Angular contact ball bearings are most widely used for high speed spindles due to their properties under high speed conditions [5] . The bearings outer ring temperature is commonly used to detect early bearing failure, since expansion causes increased bearing loads and can lead to seizure [6] .

Therefore, it is important to include the spindle’s and bearing’s thermal effects on the prediction of the overall response at elevated rotational speeds. The thermal models of bearing and spindle must be combined to provide a comprehensive representation of the heat transfer mechanisms.

Many attempts have been made to model the thermal behavior of the spindle and bearings for more than 60 years [7] . The Finite Element Method (FEM) is widely used to formulate the thermo-mechanical model of the bearing and spindle system [8] - [10] . The FEM models include the dynamic stiffness of the bearings, contact forces, temperature distributions and thermal expansions. The main drawback of this method is that it cannot be applied and adapted to different types of systems and conditions of operation in an efficient and fast manner. Besides, the standard software does not incorporate the models for numerical estimation of heat generation in the bearings and requires a lot of preparatory work [10] .

In order to achieve a better understanding of the thermal behavior of the main spindle and its influence on the surroundings, it is not sufficient to use specially designed test rigs for the testing of individual spindle components. Beyond that, an examination of the entire spindle system is required. For this reason a custom-designed modular test rig was built. Different machine tool spindles can be operated on this test rig under a variety of testing conditions. During the early stages of design and as a part of the comprehensive effort to define the error caused by thermal expansion due to spindle operation, a thermal model of the spindle system was developed, following the purpose of increasing the efficiency of evaluating the thermal behavior of such spindle systems. Using the model and software developed, a fast numerical evaluation of the effect of machining operation parameters on the heat transfer mechanism within the main spindle system was obtained.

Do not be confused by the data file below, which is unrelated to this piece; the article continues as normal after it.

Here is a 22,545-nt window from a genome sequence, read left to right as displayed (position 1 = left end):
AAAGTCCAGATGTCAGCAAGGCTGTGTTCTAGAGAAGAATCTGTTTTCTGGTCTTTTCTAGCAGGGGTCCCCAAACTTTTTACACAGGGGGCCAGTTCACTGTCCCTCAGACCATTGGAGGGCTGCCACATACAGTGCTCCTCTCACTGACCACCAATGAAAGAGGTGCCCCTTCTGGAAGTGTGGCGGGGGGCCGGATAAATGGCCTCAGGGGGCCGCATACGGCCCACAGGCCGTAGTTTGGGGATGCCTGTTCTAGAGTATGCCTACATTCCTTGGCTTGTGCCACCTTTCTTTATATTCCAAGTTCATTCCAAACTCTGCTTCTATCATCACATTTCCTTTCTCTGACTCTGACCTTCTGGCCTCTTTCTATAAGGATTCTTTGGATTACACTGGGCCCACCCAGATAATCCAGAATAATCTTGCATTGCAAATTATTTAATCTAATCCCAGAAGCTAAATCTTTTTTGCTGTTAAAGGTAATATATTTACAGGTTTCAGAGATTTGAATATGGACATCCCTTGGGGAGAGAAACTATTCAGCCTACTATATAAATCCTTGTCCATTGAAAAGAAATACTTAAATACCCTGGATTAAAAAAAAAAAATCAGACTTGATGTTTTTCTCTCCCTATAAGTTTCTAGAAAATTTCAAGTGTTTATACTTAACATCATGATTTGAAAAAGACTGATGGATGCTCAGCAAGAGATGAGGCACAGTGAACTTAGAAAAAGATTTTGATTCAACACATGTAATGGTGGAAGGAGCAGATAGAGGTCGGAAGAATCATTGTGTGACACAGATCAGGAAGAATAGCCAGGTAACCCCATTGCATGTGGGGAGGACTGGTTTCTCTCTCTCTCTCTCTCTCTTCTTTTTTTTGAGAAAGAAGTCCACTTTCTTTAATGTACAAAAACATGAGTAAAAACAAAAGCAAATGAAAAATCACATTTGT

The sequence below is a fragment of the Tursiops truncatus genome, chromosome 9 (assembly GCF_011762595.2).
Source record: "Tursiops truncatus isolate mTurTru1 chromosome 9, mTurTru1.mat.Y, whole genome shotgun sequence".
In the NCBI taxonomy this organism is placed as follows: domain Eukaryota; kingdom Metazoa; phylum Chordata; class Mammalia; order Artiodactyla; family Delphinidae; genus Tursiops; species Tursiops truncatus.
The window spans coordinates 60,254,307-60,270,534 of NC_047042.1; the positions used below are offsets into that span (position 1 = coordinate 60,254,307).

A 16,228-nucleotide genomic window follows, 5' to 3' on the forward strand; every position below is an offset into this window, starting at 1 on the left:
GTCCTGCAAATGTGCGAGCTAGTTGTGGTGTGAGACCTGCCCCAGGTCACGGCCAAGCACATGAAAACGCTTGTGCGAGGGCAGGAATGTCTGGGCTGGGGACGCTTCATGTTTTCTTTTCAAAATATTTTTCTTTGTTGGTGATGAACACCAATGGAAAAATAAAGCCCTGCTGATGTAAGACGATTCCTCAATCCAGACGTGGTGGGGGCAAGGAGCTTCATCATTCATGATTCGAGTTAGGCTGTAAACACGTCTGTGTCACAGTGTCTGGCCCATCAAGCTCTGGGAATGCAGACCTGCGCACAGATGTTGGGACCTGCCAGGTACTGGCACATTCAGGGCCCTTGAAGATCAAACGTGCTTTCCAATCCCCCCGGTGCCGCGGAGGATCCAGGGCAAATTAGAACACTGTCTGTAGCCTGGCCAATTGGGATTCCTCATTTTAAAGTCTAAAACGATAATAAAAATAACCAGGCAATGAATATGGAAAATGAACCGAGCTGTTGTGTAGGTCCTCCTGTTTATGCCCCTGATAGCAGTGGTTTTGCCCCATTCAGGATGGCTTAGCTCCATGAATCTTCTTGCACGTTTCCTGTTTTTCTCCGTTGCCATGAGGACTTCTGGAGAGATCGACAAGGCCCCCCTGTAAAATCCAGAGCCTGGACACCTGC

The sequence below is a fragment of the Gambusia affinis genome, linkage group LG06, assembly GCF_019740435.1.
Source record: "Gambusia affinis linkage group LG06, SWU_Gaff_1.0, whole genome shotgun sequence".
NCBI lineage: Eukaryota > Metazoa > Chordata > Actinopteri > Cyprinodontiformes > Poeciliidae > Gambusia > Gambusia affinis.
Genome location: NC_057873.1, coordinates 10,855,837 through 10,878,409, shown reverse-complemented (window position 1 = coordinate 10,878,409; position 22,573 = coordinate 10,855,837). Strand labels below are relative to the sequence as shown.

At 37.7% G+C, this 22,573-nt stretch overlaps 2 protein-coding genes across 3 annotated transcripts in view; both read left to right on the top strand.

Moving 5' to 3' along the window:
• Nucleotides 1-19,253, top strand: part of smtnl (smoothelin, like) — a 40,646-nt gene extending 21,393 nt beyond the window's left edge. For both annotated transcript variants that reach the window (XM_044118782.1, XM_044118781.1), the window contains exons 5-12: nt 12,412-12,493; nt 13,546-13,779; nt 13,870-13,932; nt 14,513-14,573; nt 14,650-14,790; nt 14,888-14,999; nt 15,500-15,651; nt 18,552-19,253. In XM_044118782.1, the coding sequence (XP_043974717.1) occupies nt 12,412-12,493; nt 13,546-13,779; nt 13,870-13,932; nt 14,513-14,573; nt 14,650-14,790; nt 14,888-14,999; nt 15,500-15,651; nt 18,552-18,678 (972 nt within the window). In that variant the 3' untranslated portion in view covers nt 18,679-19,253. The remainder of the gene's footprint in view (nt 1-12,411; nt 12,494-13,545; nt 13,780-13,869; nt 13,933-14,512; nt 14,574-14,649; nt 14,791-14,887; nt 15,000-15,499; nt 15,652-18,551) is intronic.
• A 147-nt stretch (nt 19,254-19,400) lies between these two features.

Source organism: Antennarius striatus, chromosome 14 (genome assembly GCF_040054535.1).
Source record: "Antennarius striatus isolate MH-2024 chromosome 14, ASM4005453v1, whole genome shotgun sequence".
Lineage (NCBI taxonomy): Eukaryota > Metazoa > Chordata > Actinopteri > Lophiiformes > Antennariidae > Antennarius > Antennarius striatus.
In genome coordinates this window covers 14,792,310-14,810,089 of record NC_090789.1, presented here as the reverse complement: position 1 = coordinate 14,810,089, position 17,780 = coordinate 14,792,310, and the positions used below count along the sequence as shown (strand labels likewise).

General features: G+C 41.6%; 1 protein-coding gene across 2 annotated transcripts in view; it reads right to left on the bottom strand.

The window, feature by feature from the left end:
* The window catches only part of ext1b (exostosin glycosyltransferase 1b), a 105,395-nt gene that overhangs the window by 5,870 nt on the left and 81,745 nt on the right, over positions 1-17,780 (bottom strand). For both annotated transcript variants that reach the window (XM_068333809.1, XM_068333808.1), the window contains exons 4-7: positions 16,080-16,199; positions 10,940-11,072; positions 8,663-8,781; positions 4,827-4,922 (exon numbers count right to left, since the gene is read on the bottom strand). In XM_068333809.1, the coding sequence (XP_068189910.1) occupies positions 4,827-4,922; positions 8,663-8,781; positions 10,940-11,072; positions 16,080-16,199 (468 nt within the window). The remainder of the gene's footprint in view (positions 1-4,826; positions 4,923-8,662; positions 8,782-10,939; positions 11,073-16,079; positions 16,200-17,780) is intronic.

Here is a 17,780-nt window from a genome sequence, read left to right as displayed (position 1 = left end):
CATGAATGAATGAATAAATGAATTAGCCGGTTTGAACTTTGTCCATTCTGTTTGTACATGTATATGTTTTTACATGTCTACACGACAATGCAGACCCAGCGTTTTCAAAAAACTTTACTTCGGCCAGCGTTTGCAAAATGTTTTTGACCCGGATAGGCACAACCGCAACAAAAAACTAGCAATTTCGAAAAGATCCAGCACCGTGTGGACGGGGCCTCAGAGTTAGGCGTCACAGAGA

For the purpose of model validation, an experimental study was conducted using a
custom-built test rig. In this paper the test rig configuration and experimental
work for the externally driven spindle’s thermal behavior are investigated. In this
spindle as a special case study, the only heat generation sources are the bearings.
The experimental work is followed by modelling and simulation of the thermal behavior
of the spindle system using Wolfram Mathematica^{®} software.

2. Simulation Model Development

The purpose of the spindle bearing model is the calculation of heat generation, heat transfer and temperature distribution over the spindle and housing elements. The developed model is coupled with the thermal models of the bearing to obtain a thermal response of the whole spindle system. The following assumptions were made [6] :

・ Shaft and housing are assumed to be radially axisymmetric about the centerline of the spindle.

・ The primary analysis will be one-dimensional in the axial direction. Radial heat loss in the housing will also be considered.

・ Any heat generation (or cooling) is assumed to occur at the bearing contact zone, the center of the spindle (as in a centrally located motor), or the tips of the spindle (cutting heat and motor heat).